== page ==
Tuesday, April 30, 2019

Wandering Estonia's Countryside - Part 1

When I was ready to leave Tallinn, I chose to rent a car for a few days so I could make stops and visits that would be hard to do via public transportation. Although I did not request GPS Navigation in my rental car, there it was. The good news? I didn't pay extra for it AND it spoke English!

My first stop was in Raasiku. I had read about the Aade Lõng yarn factory located 30 minutes outside of Tallinn. The address listed on the Aade Lõng website is Teemeistri tee 1 but it is actually located at Teemeistri tee 4. GPS works better with accurate information.

Inside the Aade Lõng building, I met Reet who works there and speaks English. After showing me the shop, she was very sweet and also gave me a tour of the factory. They were in the process of spinning their slow-grading rainbow-colored yarn on one set of equipment and on a second set of equipment, they were spinning their white-to-gray-to-black yarn.

Rainbows in the making

After Raasiku, I made a short stop in Paide. Paide's claim to fame is that world-renowned composer Arvo Pärt was born there. I have read on estonianworld.com that he is the "world's most performed living composer." Besides seeing a museum in the restored 6-story castle tower, I visited a music park honoring Arvo Pärt and noticed a musical mural in the neighborhood.

From there I drove to Türi to visit Saara Publishing. My GPS had a little trouble finding Saara, but I stopped in a shop when I saw a sign for käsitöö (that magic word meaning handicraft). Although the clerk spoke no English, when I said Saara, she drew a map and I found my way to a cute building in a nice residential neighborhood. Saara Publishing is the source of many wonderful Estonian knitting books. Besides books, they also carry yarn and needles.

This was still the first day with my car, but I found time for one more stop on my way to Viljandi. I pulled into Olustvere manor house and grounds where I had attended the Estonian Craft Camp in 2014. It was nice to have a walk around and remember the fabulous time I had there. Find my prior blog post about craft camp here. Estonian Craft Camp will be held in Viljandi this year from July 8-14. You can find information at www.kultuur.ut.ee/en/craft-camp.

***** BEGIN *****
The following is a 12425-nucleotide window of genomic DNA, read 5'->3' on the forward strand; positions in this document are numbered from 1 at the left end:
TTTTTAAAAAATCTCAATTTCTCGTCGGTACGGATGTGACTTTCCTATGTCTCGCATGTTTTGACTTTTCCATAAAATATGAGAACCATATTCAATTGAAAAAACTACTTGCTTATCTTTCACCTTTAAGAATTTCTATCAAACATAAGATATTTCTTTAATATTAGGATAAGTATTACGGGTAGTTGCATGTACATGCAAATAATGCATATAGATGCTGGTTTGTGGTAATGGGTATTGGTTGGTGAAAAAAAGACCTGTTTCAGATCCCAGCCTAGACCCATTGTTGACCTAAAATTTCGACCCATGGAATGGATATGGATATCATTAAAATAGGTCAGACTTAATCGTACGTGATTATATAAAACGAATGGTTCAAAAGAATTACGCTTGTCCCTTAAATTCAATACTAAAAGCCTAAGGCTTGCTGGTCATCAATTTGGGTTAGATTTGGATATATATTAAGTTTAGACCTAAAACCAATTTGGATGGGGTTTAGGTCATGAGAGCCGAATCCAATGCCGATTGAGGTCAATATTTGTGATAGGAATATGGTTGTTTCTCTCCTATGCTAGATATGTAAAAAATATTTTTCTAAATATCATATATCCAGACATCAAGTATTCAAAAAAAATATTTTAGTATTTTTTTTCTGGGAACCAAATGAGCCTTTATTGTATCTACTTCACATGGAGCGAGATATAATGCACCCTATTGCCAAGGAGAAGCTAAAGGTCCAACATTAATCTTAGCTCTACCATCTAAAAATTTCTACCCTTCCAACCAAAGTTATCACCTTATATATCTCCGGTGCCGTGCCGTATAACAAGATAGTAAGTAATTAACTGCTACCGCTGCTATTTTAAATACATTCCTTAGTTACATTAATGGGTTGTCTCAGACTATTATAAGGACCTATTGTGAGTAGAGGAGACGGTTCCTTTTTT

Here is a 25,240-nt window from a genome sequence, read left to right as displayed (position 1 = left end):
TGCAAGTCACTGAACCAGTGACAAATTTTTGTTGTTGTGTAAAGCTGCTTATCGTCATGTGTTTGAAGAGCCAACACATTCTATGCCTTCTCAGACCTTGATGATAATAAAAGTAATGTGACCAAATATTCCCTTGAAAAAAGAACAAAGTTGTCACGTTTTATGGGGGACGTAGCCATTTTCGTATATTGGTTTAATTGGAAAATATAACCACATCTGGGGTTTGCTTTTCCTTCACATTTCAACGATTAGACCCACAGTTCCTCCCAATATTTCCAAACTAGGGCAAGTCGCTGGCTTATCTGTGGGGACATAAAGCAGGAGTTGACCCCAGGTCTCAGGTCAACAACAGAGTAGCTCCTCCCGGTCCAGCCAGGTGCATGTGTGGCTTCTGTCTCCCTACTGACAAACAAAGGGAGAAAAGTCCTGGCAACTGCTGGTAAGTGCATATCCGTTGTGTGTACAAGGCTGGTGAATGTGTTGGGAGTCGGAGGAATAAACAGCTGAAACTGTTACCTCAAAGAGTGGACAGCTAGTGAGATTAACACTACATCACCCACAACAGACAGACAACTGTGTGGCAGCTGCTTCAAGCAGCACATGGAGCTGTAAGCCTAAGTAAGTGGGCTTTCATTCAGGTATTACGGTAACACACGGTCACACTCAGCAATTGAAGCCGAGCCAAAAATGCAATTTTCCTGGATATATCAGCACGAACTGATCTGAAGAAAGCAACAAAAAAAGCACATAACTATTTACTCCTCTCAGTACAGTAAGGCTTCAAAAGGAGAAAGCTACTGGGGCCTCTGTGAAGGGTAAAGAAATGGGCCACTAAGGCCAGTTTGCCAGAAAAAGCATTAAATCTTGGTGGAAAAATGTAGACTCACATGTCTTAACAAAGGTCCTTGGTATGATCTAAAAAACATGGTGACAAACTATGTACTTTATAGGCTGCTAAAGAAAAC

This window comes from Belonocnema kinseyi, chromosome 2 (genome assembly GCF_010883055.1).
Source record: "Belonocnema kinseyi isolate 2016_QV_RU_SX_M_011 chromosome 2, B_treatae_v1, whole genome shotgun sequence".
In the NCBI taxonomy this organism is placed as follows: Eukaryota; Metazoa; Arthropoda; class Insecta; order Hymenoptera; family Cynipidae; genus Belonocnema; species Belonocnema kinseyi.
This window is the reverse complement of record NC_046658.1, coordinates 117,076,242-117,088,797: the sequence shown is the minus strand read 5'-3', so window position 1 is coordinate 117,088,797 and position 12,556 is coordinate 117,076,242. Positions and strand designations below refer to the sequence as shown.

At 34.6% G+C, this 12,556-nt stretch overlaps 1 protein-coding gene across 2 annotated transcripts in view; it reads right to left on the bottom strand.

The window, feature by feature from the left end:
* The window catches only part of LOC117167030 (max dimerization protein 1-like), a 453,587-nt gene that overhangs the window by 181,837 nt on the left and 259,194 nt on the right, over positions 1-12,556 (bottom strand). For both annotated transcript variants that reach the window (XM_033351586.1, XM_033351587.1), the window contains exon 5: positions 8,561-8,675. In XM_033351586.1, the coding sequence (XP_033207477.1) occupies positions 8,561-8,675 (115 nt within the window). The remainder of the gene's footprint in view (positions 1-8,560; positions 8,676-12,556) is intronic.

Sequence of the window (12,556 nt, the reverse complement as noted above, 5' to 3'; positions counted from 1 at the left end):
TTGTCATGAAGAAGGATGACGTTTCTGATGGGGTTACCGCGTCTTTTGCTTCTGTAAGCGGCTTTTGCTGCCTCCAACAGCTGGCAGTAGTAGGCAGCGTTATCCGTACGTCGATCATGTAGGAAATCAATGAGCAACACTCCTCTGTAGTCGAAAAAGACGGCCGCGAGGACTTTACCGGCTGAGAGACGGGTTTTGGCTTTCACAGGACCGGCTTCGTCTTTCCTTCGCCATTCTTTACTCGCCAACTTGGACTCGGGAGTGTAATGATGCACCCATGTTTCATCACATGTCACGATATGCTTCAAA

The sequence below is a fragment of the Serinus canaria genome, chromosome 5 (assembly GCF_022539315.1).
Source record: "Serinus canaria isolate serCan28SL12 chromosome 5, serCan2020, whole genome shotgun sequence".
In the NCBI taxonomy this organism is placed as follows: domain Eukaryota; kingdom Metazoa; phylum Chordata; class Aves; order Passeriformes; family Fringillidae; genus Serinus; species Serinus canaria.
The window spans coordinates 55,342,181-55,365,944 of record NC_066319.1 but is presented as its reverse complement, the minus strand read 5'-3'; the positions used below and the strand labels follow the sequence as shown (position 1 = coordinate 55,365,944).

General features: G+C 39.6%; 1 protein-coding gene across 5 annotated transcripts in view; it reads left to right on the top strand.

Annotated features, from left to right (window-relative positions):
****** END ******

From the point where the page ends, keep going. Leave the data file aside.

On the Olustvere grounds

During my stay in Viljandi, I took a short drive to Heimtali Museum located just 10 km (6 miles) away. On my first visit to Estonia in 2005, I had participated in the Nordic Knitting Symposium, which was held at Heimtali. I was also at Heimtali in 2013 when I attended a conference on Traditional Knitted Sweaters Around the Baltic Sea and went to a craft market (my blog post here). It's a lovely place in the countryside, has many historic textiles on display, and I love the welcoming hand-painted mitten fence!

I arrived shortly after opening and met Marla, who has worked at Heimtali for 20 years. She pulled out a variety of tapestries to show me and I had a chance to view the glove, mitten, and sock exhibit that was on display for the 2018 Nordic Knitting Symposium taking place the following month.

Marla then invited me to join her for coffee and we walked across to one of the other buildings on the property. The baker had been busy making pumpkin buns for a group that was coming to the museum in the afternoon. We had a butter and egg spread with the buns and also some rhubarb cake. That was quite a bit of food for "coffee" and I didn't need lunch after that!

Marla, my museum guide
and coffee companion

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